Linux has a thing called Package Manager. It basically means that you can install any listed software package on your Linux system just by writing one line of text in the Terminal. That one line (that’s usually just one command and the app’s name) will look for the latest version of the app, download it and install it for you. All without you having to lift a finger off of your keyboard.
Compare this to Windows and you need to spend a couple of minutes for every install. You need to press “Next” a couple of times, sign agreements, specify the type of installation you want and stay on high alert during the entire installation process so the app doesn’t install any sneaky malware/adware/toolbars/unwanted programs. Some installs even make you close all running apps meaning during that process your computer is basically unusable.
If you’ve come across this problem before, you might have searched for a way to solve it. And you must have found Ninite. Ninite is a great app that automates the process for you. It’s a GUI app that downloads and installs apps. But it’s still an installer you need to download from a website and Ninite’s collection of apps only stretches as far as a couple dozen apps.
Cool Tip: If you’re not comfortable with using the Command Prompt, check out our guide to Ninite that does the same thing via a native Windows app.
Now, there’s an app/service/package manager for Windows that will allow you to install apps just like a Linux system.
Chocolatey is a “Machine Package Manager” that’s like Linux’s “apt-get” functionality but for Windows. The service has about 2000 unique packages (apps) in its library. If you’re looking for a Windows app out there, chances are Chocolatey has the latest version listed.
Chocolatey is smart when it comes to app installs. If you’re running a 64-bit version of Windows, it will download 64-bit app version directly.
How To Install Chocolatey
Go to the website. You’ll spot some code written on the black background. That’s what will install Chocolatey on your machine.
To copy the code, click the copy button highlighted in the picture below.
Now, either search for “cmd” from the Charms Bar or from the Start screen or go to Run and enter “cmd”. This will launch the Command Prompt.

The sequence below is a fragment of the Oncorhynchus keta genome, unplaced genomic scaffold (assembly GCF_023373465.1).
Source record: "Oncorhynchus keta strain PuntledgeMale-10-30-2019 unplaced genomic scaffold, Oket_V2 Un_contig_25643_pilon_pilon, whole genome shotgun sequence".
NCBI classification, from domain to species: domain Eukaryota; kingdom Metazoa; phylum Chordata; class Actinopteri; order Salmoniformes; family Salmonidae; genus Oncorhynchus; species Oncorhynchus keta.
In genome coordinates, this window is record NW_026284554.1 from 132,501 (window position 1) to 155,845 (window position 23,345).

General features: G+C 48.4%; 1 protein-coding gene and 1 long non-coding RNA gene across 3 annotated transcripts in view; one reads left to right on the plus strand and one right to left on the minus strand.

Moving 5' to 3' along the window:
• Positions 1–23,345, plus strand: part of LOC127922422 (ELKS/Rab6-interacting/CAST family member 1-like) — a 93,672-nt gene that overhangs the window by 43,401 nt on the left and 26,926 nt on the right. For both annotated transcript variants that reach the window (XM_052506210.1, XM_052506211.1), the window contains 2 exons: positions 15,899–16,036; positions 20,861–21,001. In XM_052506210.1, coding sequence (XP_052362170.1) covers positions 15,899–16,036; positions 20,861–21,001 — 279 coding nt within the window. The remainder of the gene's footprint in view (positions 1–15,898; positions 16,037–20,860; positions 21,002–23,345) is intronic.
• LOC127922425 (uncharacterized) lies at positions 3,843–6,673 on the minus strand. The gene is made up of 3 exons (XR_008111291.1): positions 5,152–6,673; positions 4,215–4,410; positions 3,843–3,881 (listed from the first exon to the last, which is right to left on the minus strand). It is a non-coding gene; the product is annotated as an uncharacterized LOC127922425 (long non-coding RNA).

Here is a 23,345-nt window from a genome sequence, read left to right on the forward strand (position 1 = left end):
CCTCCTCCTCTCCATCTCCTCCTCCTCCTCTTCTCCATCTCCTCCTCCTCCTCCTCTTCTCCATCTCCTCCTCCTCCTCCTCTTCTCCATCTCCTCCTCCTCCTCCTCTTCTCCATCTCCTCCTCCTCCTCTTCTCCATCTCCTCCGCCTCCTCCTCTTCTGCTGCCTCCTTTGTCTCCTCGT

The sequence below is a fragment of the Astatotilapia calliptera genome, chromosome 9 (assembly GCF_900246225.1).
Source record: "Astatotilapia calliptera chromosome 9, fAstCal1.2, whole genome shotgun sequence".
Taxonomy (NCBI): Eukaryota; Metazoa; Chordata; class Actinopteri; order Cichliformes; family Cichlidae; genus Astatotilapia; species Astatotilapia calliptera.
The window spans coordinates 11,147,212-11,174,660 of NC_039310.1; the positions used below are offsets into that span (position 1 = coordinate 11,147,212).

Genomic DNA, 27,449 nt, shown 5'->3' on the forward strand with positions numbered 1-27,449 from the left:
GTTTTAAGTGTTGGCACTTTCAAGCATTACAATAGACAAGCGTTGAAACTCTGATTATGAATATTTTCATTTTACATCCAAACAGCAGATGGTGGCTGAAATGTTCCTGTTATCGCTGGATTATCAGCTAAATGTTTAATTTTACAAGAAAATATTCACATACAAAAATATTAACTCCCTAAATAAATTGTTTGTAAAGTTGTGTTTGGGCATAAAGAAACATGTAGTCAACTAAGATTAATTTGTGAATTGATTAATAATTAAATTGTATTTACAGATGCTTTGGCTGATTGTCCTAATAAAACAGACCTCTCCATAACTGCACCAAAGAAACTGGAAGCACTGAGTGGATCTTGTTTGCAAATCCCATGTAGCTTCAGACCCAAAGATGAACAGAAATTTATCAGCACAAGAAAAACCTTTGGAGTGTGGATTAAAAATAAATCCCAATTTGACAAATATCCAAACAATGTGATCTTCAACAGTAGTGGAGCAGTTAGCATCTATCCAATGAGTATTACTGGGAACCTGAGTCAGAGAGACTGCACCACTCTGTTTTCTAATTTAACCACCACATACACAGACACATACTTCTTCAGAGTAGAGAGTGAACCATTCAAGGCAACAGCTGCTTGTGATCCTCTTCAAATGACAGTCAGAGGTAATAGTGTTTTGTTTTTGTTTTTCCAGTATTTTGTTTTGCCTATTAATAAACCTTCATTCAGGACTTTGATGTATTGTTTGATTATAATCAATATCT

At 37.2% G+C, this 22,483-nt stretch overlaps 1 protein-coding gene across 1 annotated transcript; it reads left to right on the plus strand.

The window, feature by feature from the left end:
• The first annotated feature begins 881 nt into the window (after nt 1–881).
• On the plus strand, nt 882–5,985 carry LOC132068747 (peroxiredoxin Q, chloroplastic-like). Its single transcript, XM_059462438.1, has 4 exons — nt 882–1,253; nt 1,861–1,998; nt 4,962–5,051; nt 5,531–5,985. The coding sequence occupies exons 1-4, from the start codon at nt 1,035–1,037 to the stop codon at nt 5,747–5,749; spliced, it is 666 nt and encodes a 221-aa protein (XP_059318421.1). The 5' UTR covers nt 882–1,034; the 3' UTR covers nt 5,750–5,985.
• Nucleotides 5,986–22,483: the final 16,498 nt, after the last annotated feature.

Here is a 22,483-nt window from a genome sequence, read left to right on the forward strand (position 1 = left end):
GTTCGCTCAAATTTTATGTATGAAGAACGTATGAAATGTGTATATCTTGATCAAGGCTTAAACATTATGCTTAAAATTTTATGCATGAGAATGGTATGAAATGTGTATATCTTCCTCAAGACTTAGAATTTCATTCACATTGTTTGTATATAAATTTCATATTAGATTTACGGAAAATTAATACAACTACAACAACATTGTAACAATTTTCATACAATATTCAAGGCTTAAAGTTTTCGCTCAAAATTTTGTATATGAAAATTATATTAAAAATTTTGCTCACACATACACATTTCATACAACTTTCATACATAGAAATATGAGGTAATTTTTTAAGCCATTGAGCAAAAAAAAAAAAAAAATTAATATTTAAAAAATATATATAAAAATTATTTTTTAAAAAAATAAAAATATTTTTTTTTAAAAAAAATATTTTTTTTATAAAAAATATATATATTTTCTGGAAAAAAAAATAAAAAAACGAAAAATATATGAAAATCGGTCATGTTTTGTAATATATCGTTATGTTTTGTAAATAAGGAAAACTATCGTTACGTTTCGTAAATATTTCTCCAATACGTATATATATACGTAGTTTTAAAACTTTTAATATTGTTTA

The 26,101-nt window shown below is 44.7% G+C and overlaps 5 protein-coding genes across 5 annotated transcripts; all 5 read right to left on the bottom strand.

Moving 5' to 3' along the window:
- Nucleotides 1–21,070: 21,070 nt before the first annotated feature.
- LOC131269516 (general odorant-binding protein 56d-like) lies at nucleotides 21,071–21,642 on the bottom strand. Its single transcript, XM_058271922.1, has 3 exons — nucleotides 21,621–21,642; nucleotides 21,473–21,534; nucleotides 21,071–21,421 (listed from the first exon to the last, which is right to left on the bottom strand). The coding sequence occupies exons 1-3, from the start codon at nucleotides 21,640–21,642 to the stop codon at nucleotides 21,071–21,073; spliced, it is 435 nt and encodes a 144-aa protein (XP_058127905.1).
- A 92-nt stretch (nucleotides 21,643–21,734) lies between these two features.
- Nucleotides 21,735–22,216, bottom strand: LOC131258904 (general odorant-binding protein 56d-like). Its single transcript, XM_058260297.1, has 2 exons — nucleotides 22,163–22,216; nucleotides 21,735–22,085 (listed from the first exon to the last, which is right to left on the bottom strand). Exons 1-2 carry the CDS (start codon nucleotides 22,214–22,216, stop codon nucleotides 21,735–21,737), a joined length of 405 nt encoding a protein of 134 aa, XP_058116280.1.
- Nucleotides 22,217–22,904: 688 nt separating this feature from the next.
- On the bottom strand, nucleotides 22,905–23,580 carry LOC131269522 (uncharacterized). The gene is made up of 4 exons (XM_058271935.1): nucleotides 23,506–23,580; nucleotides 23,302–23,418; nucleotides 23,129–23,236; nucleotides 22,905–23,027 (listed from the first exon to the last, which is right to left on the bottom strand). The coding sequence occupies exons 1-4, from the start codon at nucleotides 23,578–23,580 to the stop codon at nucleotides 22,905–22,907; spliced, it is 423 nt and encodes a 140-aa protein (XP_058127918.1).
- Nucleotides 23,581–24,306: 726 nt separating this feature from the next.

Right-click anywhere and select Paste. Press enter and you’ll see lines of codes rushing by. When you see the process stop and your root folder show up again, it means Chocolatey has been installed.
How To Install An App Using Chocolatey
Chocolatey has a page dedicated to Packages. Go there and look for the app you want to install. You’ll see the install command text right next to the app name.
Come back to the Command Prompt and either write in the command as seen in the image (not including the “c:>”) or just paste it in.
Tap the enter key and in a couple of seconds the latest version of the app will be installed.
If you have a firewall installed with extra security enabled, you might have to give Windows Installer the permission to install the app. Other than that, the process will be smooth and click free.
Using Chocolatey To Update Current Apps
You can use Chocolatey to update the apps you currently have installed. It will work in the same way. Just give the command and boom, the update will be downloaded and installed.
Installing A Specific Version Of An App
If you don’t like the update for an app (say, utorrent) and want to go back, you can do so easily with Chocolatey. At the end of an install command just add “-Version (version number) and you are good to go.
More Control For Pro Users
You’ll notice that some apps have different versions in the package library. There’s the classic app install with no suffix. And then you’ll find apps ending with .install for a complete install package and .portable for portable installs. If you want more control over your installs you can use these versions or just continue using the normal installs, they will work just fine. You can find more about package extensions here.
Top Image Credit: Michael Brown
Last updated on 03 February, 2022
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